Over the past couple years, Capitol Bikeshare has taken cycling in the District to a new level for those who wish to pedal their ways down city blocks. In Wards 7 and 8, a substantial number of shiny red bikes exist, however, most residents are dumbfounded as to how to use them.
For months, I was astounded by the amount of times I was approached with questions from neighbors as I readied myself for a Bikeshare commute. Then I realized that not long ago, I was one of them.
Earlier this year, I had a car and I didn’t care for cyclists at all… blame it on an ex. Then my car died (RIP) and I resorted to cycling with my new boyfriend who was a daily rider. Once he explained to me the benefits of a $75/yr Bikeshare membership, I bought a key and have been trekking my way down Benning Road ever since.
Now think about this: Data shows that daily bike commuting is highest among White men. Historically, Wards 7 and 8 have housed the highest, most consistent numbers of Black residents across the city.
So while many Blacks have owned bikes at some point in their lives, most do not ride as a primary mode of transportation or for long distances across the city. So it’s reasonable to understand why they may not automatically get Bikeshare–why and how to use it.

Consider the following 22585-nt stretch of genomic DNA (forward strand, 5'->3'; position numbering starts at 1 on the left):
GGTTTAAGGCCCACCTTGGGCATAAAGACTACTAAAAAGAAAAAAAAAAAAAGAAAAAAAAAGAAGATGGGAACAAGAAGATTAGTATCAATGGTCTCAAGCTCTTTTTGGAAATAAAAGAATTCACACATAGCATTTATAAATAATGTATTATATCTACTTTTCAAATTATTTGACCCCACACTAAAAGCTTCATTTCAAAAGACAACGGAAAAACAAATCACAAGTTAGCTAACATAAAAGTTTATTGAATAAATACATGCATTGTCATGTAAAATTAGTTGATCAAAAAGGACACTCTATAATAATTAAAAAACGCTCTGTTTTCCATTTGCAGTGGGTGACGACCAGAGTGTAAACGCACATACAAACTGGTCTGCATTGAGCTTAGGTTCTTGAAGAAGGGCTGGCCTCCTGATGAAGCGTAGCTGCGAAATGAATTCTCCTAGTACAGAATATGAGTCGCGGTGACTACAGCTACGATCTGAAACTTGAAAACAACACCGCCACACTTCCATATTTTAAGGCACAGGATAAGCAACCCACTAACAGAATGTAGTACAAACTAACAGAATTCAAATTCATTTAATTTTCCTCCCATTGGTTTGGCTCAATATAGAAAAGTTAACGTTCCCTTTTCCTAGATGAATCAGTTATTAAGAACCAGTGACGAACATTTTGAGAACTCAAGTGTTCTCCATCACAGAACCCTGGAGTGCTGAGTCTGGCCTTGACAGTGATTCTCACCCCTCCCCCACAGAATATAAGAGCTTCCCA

What I realize is that my personal comfort with Bikeshare happened only after a process of educating and convincing from someone I trust. In reality, this type of outreach should have come from Capital Bikeshare because, after all, they placed the bikes in our neighborhoods because they want us to ride, right?
Or the bikes give the appearance of a corporation’s inclusiveness of locals who live in underserved communities. Or the bikes are a gateway for individuals who can afford to rent high-rise apartments overlooking what were once the forbidden ghettos. But those are just assumptions.
What I do know is that there is a disconnect in engagement between east-of-the-river residents and developers and corporations who enter our communities.
I also know that on Saturday, November 16th, The Washington Area Bicyclist Association (WABA) is hosting its first Cap City Bike Expo hosted by its East of The River program. The event will address issues of transportation and encourage cycling as an affordable alternative to cars and public transit with a profound source of exercise and enjoyment.
Experts and activists will also discuss social and economic issues that have swept longtime D.C. residents off their feet and out of their homes over the past few years such as access to job opportunities, affordable housing and healthy food options.
With events such as this, the most promising outcomes are a result of the collaboration. Therefore, I encourage longtime residents to join participating non-profits and corporations to have your voices heard.